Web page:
Critics also have challenged Drudge Report as a “conservative ideologue,” according to a 2011 New York Times profile , noting that 15 percent of all the traffic at WashingtonPost.com was driven by Drudge Report. The posting of more “balanced” links speaks to another tenet of journalism—making it harder for those in power to abuse their power. As Drudge Report evolved, so have the linked news stories on the site and the opinions of his critics including those of allsides.com , which in 2018 recategorized the aggregator from a “Right” media bias to a “Leaning Right” bias. That progression is what has since swayed my view.
Twenty-five years ago many of us may not have anticipated the demise of newspapers or exactly how journalism would evolve in an internet- and social-media-driven society. But at some point early on, Drudge did. And it resonates because when I last looked, the counter in the lower right corner on the website showed 27,436,293 visits to the website in the past 24 hours and a new eye-popping headline leading the page— San Francisco may soon allow 16-year-olds to vote . Drudge Report has prevailed in a journalism world in the midst of remolding, in ways mainstream news organizations have not.
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Drudge Has Lost His Touch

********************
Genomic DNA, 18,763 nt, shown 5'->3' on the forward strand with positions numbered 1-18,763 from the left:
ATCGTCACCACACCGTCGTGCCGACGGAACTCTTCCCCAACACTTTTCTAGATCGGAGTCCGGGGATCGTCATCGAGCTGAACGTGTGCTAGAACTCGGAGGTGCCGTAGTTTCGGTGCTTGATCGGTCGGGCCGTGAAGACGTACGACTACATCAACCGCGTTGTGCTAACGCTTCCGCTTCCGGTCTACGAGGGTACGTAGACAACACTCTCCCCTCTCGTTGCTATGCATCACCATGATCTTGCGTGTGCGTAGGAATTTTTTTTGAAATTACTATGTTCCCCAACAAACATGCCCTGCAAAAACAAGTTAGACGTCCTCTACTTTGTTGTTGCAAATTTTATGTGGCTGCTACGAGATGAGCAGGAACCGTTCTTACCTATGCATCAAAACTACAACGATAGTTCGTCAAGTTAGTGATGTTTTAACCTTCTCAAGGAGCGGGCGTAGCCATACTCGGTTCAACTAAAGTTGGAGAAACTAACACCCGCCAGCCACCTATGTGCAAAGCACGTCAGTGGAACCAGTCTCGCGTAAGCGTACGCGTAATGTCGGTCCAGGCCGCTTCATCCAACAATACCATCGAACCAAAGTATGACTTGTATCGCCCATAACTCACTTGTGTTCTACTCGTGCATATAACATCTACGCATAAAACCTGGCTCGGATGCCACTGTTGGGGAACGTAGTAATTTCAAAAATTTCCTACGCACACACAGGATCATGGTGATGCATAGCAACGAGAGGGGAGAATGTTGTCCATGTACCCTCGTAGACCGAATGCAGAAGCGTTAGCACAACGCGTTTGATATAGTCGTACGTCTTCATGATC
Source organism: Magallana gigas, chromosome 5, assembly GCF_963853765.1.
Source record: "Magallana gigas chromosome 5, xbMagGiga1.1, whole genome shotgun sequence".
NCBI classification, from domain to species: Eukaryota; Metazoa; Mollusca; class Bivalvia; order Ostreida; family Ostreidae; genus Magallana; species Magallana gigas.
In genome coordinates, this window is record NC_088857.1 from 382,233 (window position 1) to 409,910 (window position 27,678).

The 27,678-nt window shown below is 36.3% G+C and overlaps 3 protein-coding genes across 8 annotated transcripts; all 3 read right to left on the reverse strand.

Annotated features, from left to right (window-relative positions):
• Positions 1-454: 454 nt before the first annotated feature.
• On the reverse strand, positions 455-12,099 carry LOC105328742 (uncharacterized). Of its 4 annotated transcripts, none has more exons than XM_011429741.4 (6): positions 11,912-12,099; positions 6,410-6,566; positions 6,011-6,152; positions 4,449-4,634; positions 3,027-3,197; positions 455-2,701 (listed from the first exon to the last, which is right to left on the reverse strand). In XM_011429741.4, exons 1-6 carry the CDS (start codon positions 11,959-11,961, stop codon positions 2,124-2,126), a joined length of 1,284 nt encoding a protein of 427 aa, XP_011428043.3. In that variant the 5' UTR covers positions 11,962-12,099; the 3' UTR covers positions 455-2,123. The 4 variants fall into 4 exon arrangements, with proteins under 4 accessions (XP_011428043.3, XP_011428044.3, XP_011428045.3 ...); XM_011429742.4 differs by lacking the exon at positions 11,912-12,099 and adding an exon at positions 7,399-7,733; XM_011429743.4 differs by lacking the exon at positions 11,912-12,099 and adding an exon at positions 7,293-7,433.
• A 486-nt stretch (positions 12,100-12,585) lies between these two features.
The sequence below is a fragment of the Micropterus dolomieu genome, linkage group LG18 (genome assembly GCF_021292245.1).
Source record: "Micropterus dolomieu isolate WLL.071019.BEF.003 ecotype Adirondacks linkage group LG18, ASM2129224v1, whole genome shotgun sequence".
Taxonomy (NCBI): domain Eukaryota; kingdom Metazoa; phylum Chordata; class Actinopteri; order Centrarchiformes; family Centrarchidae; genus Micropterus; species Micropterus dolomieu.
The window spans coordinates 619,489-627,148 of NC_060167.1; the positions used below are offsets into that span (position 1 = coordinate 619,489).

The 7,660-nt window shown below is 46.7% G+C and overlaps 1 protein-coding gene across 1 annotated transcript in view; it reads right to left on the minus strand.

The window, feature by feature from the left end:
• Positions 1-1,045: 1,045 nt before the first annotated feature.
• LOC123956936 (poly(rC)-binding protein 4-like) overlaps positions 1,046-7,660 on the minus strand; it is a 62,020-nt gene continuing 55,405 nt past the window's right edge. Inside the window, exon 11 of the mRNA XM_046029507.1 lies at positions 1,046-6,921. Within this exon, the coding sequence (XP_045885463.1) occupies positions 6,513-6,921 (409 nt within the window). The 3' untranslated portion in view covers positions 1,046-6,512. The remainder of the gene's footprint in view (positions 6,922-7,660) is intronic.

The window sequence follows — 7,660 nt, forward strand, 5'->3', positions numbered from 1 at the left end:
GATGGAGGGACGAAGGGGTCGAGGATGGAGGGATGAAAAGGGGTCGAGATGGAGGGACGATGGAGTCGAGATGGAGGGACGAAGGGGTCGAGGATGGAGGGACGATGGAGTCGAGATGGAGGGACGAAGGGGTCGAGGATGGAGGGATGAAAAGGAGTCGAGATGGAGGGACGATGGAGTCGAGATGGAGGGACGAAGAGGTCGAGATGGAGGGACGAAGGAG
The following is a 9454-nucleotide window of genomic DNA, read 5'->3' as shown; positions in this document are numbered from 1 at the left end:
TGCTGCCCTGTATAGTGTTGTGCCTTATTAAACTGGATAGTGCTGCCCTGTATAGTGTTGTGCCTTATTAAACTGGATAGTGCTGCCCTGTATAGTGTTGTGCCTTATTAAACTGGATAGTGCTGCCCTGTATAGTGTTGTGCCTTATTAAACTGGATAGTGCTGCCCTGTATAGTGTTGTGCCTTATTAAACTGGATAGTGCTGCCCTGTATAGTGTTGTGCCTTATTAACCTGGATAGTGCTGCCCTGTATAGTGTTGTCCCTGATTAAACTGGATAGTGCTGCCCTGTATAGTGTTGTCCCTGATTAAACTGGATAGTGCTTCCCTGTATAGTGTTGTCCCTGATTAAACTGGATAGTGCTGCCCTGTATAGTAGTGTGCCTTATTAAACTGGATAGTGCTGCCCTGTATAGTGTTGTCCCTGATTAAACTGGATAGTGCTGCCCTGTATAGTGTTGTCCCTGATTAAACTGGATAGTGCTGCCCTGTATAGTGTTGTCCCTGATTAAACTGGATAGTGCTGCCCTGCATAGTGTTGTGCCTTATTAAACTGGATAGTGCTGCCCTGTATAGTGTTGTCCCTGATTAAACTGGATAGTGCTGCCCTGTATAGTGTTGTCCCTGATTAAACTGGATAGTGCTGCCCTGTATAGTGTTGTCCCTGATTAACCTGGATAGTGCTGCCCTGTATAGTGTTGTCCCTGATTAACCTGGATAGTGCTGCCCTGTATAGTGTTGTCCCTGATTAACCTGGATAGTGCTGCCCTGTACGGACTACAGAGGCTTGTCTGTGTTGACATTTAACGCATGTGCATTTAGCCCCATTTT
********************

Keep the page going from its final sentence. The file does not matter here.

Technology, the competition, and the times have passed him.
If you visited the Drudge Report on July 1, you’d be forgiven for thinking that nothing had changed. A BILLION THANKS FOR MAKING JUNE 2009—TOP JUNE IN DRUDGE REPORT’S 14 YEAR HISTORY!? PAGE HIT 675,406,735 VIEWS FROM 129,922,878 VISITS … TRAFFIC ROSE 21% FOR MONTH OVER YEAR AGO blared the headline on the right of the home page. Matt Drudge’s Web site appeared to be chugging along, sinking its teeth into the news cycle just like it used to.
In the aftermath of Bush v. Kerry in 2004, Drudge’s place in journalism had no parallel. Mark Halperin and John Harris, two major machers of the Washington, D.C., press corps, jointly declared: “Matt Drudge rules our world.” Over the course of a decade, Drudge’s no-frills approach—his original delivery method was e-mail, and some of his early content was gleaned from the trash cans at CBS News—had turned his Web site into a world-beater. In 1998, his exposure of a spiked Newsweek piece on Monica Lewinsky nearly knocked down the Clinton presidency, and six years later, by amplifying the claims of the Swift Boat Veterans for Truth, he helped torpedo John Kerry’s candidacy.